Apollo Magazine

British Museum Considers Charge for Tour Groups

Art News Daily : 2 November

Our daily round-up of news from the art world

British Museum Considers Charging Tour Groups | The British Museum is considering levying a charge for commercial tour operators, The Sunday Times reported yesterday. Aside from a brief period of charging in the 1970s, the museum has been free to visitors since it opened in 1759. Should the fee be imposed, there are fears it will set a precedent for other major institutions.

Sculpture Looted by Nazis Returned to Poland | The Goddess of hunting has been hunted down. A bust of Diana looted from Warsaw’s Royal Lazienki Palace during the Second World War has been returned to the Polish government. The bust, sculpted by Jean-Antoine Houdon in the late 18th century, was identified when it came up for sale at a Viennese auction house. It will be returned to the palace in a ceremony next month.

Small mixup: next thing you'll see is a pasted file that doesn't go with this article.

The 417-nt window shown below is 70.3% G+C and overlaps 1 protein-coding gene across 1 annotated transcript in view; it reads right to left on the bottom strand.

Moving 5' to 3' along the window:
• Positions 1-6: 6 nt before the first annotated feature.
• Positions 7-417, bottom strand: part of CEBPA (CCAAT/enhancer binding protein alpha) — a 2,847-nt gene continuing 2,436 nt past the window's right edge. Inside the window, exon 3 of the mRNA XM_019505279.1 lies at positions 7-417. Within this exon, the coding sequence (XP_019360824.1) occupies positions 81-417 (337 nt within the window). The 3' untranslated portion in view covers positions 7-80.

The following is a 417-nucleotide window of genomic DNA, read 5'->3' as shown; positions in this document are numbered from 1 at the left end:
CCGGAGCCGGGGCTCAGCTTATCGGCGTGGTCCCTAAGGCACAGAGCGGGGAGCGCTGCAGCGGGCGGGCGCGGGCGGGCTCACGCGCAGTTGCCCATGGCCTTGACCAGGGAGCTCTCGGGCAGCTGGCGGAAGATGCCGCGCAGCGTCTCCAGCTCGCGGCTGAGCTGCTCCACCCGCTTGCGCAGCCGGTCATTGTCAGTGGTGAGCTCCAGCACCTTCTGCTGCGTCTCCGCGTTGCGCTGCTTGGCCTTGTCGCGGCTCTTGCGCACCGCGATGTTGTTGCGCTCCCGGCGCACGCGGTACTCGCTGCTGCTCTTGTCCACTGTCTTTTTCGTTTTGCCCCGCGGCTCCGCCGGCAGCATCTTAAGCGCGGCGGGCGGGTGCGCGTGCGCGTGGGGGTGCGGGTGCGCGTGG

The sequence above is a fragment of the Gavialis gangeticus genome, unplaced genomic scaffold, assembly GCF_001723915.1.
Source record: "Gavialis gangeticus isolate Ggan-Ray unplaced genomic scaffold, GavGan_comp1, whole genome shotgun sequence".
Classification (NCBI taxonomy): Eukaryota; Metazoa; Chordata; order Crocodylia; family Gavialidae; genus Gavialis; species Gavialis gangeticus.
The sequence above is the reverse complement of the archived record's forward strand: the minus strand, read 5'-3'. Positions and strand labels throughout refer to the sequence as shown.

Hiker Discovers Viking Sword in Norway | With every cloud of acid rain, a silver lining? A hiker in the frozen south of Norway has discovered an ‘unusually well-preserved’ Viking sword that is thought to date from 750AD, reports The Art Newspaper. The find has led to speculation that warmer temperatures caused by global warming in the region may lead to similar archaeological discoveries.

Rubin Museum Appoints New Director of Exhibitions | New York’s Rubin Museum of Art has named Jorrit A.M. Britschgi as its new director of exhibitions, collections, and research, reports Artforum. Britschgi, who is currently head of exhibitions at Zürich’s Museum Rietberg, will take up the new role next March.

Brinsley Ford Collection to go on Show at Basildon Park | More than 60 works of art once owned by collector Brinsley Ford are to go on display at Basildon Park in Berkshire, reports The Guardian. The collection, which includes works by Tiepolo, Augustus John and Henri Gaudier-Brzeska, will be on display at the National Trust property as part of a five-year loan.

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